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Vance family embraces home schooling

Amie Smithley works with her son Matthew on a lesson about the days of the week. Amie and her husband, Chaplain (Capt.) Jon Smithley, currently stationed at Vance Air Force Base, Okla., decided to home-school their five children. (U.S. Air Force photo/ Senior Airman Frank Casciotta)

Amie Smithley works with her son Matthew on a lesson about the days of the week. Amie and her husband, Chaplain (Capt.) Jon Smithley, currently stationed at Vance Air Force Base, Okla., decided to home-school their five children. (U.S. Air Force photo/ Senior Airman Frank Casciotta)

VANCE AIR FORCE BASE, Okla. -- There are many important decisions to make when it comes to your child's education. One of the most important is where your child will attend school.

"Since you're likely to move several times, and schools have different criteria, it can be very hard on children's education," said Amie Smithley, wife of Chaplain (Capt.) Jon Smithley with the 71st Flying Training Wing Chapel.

The frequent moves, compounded by the complexity of a military lifestyle, are why the Smithleys chose to home-school their five children--who range from preschool to high school.

In addition to school work, Amie ensures her children are involved in the community and are able to network socially with their peers through local sports programs, both on base and in the community.

She also used the Internet to find a local home-schooling community that gets together for gym class.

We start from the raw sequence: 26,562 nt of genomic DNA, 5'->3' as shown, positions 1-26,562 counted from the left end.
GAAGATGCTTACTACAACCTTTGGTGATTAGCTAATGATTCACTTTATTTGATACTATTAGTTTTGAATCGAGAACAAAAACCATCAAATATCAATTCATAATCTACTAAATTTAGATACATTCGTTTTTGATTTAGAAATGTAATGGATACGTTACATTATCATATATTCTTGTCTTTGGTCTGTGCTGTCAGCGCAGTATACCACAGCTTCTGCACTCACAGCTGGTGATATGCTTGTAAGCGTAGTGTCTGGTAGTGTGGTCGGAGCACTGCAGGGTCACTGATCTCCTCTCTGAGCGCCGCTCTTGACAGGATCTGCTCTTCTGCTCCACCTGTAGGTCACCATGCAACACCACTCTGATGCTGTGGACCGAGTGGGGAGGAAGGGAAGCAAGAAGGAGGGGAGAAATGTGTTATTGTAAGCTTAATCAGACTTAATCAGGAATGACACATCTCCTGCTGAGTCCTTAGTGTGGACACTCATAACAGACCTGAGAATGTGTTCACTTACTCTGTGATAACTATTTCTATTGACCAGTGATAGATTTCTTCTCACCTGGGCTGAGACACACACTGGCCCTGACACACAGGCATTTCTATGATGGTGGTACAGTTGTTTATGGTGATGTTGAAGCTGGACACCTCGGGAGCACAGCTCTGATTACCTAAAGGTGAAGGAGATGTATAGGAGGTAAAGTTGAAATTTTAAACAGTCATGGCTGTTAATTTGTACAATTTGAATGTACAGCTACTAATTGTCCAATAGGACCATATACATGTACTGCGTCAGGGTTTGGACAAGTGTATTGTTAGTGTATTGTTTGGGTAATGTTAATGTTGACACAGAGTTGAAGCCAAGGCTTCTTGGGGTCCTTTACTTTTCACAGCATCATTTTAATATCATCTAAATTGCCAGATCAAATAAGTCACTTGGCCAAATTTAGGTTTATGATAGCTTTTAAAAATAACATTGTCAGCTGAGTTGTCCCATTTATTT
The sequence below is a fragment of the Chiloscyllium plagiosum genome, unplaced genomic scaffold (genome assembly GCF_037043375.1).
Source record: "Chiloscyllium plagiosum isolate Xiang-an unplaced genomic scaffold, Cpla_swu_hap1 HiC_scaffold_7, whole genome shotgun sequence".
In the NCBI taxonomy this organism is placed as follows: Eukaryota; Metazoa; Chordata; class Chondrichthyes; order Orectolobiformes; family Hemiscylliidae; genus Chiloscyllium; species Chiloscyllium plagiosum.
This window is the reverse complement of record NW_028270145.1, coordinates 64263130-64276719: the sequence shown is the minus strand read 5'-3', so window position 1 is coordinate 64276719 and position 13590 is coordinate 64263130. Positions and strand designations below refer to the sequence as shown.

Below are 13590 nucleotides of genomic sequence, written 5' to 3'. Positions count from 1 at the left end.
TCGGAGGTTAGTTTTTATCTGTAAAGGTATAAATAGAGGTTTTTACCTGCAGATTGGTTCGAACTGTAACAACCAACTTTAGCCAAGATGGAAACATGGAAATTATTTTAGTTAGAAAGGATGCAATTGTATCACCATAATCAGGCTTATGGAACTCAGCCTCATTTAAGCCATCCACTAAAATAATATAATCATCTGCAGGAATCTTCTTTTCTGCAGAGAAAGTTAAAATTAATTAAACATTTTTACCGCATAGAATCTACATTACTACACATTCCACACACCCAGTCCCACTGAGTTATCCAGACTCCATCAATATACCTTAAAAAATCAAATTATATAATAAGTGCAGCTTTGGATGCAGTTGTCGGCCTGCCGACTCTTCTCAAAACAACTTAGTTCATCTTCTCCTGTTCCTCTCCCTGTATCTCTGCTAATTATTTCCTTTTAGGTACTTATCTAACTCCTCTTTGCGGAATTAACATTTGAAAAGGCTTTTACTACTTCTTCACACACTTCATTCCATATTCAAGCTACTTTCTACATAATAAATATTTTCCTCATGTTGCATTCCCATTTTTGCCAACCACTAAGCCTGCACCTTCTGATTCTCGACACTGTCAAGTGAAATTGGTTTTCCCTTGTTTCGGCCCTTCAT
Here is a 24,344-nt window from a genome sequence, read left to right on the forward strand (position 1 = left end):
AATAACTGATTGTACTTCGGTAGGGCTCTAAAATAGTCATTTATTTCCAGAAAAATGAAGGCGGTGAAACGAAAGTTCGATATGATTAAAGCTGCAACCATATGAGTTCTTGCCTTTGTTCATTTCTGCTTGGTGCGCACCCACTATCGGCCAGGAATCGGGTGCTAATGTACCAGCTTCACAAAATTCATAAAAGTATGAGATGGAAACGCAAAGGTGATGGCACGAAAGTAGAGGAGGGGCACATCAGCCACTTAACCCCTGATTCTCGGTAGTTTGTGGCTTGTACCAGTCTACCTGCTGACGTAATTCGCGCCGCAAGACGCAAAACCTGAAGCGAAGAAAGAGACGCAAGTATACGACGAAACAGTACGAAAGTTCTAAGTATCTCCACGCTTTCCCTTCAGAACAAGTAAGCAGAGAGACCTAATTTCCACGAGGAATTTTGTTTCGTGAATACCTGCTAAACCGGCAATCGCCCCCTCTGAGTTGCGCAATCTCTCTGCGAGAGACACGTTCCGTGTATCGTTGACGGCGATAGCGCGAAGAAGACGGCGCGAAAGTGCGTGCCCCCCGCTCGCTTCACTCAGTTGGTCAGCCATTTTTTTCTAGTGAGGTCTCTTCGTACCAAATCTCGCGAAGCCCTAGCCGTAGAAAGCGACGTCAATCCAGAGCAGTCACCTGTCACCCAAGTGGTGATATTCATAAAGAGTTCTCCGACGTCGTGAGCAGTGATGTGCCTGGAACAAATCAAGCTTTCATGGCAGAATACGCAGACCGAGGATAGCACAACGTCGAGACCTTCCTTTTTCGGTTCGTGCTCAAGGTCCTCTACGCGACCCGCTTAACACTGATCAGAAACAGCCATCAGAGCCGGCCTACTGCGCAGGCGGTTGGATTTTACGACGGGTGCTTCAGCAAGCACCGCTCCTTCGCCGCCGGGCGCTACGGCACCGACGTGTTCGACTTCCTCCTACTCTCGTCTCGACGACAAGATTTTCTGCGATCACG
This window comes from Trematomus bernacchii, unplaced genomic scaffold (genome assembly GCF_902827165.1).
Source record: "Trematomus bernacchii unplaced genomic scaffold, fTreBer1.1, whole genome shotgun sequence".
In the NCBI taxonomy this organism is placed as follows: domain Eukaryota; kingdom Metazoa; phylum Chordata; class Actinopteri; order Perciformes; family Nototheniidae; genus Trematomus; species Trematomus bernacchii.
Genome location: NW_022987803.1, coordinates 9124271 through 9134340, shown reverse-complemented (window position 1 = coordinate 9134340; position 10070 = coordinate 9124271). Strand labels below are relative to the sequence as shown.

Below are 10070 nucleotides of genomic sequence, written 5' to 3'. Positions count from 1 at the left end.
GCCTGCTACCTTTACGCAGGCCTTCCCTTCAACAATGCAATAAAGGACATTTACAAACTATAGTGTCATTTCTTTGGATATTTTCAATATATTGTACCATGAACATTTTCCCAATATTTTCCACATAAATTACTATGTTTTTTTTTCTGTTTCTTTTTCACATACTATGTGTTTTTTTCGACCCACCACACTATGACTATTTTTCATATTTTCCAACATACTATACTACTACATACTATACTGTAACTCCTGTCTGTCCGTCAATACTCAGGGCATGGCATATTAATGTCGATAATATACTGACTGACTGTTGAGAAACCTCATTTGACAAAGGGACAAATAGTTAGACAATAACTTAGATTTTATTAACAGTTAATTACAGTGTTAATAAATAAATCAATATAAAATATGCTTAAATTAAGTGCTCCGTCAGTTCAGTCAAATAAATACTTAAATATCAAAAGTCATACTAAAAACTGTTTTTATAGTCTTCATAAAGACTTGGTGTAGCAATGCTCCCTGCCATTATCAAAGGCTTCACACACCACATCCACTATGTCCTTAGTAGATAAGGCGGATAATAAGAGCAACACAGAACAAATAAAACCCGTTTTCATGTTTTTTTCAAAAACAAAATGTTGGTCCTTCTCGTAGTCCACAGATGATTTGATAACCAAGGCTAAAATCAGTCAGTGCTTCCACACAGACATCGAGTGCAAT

"Military families are always moving, and because of this, they are constantly dealing with the different educational requirements of each state," said Greg Waide, Airman & Family Readiness Center flight chief at Vance Air Force Base.

To help overcome these educational transition issues military families face, the Interstate Compact on Educational Opportunity for Military Children is an effort by the Department of Defense, working with state and local school districts, to establish standards for enrollment, placement, eligibility, attendance and graduation for students in military families.

Waide said parents do not need any expertise or credentials in education to home-school their children. There are many community programs available as well as home-school programs online.

The A&FRC is also a valuable resource. In the past, the center has offered classes for parents to inform them of their options when it comes to home-schooling their children. Waide says he anticipates the next class will be held this summer.

Amie had a final piece of advice for potential home-schoolers. "If you can do it and want to do it, I think home schooling would be great for any family, but it does take a lot of patience."

For more information on home schooling, contact the A&FRC at 580-213-6330.